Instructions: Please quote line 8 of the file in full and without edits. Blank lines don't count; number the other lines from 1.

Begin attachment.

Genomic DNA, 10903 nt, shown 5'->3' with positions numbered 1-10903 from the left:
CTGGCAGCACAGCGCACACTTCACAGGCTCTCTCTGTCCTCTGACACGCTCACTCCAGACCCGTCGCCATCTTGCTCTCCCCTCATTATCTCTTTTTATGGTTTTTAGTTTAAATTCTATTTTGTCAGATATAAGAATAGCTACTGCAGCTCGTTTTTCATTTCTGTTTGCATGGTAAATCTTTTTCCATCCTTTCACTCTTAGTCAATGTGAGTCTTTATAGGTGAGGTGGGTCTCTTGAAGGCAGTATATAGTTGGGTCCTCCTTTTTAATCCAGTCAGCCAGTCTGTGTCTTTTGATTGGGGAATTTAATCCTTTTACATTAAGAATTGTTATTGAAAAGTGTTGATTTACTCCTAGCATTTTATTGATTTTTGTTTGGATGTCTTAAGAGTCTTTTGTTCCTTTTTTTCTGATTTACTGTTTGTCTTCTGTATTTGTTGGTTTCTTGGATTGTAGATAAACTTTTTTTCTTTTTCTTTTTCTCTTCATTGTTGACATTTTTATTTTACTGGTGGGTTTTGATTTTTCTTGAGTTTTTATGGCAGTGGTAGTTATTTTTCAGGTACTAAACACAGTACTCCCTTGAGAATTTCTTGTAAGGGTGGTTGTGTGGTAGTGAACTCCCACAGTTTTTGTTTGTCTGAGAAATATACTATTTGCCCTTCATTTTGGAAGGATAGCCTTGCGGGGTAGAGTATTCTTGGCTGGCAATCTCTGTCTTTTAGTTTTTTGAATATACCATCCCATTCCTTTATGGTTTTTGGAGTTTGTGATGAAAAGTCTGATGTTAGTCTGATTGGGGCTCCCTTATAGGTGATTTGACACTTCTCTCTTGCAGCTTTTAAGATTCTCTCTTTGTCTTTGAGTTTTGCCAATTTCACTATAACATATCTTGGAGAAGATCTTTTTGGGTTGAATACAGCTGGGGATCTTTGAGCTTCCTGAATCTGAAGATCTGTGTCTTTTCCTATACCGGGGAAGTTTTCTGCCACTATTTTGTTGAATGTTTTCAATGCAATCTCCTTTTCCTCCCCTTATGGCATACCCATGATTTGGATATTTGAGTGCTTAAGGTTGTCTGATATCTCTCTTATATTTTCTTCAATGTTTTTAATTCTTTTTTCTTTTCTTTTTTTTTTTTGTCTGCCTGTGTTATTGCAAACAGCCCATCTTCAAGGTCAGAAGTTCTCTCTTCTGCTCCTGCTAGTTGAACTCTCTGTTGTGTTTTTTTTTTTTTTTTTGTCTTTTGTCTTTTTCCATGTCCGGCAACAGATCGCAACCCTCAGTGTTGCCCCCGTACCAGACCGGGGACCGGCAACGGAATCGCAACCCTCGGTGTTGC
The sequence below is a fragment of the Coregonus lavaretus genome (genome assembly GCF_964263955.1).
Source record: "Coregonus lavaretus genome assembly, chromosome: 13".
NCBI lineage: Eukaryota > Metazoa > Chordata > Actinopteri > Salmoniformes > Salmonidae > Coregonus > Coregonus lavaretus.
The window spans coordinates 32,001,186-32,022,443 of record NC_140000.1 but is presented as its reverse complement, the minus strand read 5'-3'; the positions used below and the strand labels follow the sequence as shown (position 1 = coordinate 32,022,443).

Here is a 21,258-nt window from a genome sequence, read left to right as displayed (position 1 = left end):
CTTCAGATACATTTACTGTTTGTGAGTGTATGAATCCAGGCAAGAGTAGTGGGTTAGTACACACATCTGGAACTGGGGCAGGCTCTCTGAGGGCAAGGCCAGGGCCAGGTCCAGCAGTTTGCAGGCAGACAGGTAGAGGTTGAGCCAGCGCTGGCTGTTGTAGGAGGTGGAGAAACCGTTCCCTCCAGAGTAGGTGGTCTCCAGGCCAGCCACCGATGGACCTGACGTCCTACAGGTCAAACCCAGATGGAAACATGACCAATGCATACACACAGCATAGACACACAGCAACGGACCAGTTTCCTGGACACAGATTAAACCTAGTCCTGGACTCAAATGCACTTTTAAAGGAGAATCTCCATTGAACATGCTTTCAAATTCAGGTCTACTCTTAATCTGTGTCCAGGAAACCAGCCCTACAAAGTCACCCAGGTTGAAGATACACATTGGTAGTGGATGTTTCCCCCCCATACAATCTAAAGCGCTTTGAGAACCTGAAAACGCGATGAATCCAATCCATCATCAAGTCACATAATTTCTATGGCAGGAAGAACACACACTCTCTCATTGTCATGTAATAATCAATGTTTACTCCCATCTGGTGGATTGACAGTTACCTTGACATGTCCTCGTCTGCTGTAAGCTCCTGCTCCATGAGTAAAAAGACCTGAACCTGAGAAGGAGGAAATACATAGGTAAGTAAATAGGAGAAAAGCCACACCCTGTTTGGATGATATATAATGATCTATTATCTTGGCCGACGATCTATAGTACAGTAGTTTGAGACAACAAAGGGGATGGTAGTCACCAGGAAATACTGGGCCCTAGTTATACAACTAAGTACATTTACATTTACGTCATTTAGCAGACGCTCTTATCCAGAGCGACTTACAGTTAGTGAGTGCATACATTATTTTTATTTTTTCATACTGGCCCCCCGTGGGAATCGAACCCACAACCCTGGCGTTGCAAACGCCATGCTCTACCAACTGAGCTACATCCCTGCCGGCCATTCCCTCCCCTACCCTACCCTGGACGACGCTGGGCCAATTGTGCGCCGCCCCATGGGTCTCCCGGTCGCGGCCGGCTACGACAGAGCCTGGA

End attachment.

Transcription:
CTTCAGATACATTTACTGTTTGTGAGTGTATGAATCCAGGCAAGAGTAGTGGGTTAGTACACACATCTGGAACTGGGGCAGGCTCTCTGAGGGCAAGGCCAGGGCCAGGTCCAGCAGTTTGCAGGCAGACAGGTAGAGGTTGAGCCAGCGCTGGCTGTTGTAGGAGGTGGAGAAACCGTTCCCTCCAGAGTAGGTGGTCTCCAGGCCAGCCACCGATGGACCTGACGTCCTACAGGTCAAACCCAGATGGAAACATGACCAATGCATACACACAGCATAGACACACAGCAACGGACCAGTTTCCTGGACACAGATTAAACCTAGTCCTGGACTCAAATGCACTTTTAAAGGAGAATCTCCATTGAACATGCTTTCAAATTCAGGTCTACTCTTAATCTGTGTCCAGGAAACCAGCCCTACAAAGTCACCCAGGTTGAAGATACACATTGGTAGTGGATGTTTCCCCCCCATACAATCTAAAGCGCTTTGAGAACCTGAAAACGCGATGAATCCAATCCATCATCAAGTCACATAATTTCTATGGCAGGAAGAACACACACTCTCTCATTGTCATGTAATAATCAATGTTTACTCCCATCTGGTGGATTGACAGTTACCTTGACATGTCCTCGTCTGCTGTAAGCTCCTGCTCCATGAGTAAAAAGACCTGAACCTGAGAAGGAGGAAATACATAGGTAAGTAAATAGGAGAAAAGCCACACCCTGTTTGGATGATATATAATGATCTATTATCTTGGCCGACGATCTATAGTACAGTAGTTTGAGACAACAAAGGGGATGGTAGTCACCAGGAAATACTGGGCCCTAGTTATACAACTAAGTACATTTACATTTACGTCATTTAGCAGACGCTCTTATCCAGAGCGACTTACAGTTAGTGAGTGCATACATTATTTTTATTTTTTCATACTGGCCCCCCGTGGGAATCGAACCCACAACCCTGGCGTTGCAAACGCCATGCTCTACCAACTGAGCTACATCCCTGCCGGCCATTCCCTCCCCTACCCTACCCTGGACGACGCTGGGCCAATTGTGCGCCGCCCCATGGGTCTCCCGGTCGCGGCCGGCTACGACAGAGCCTGGA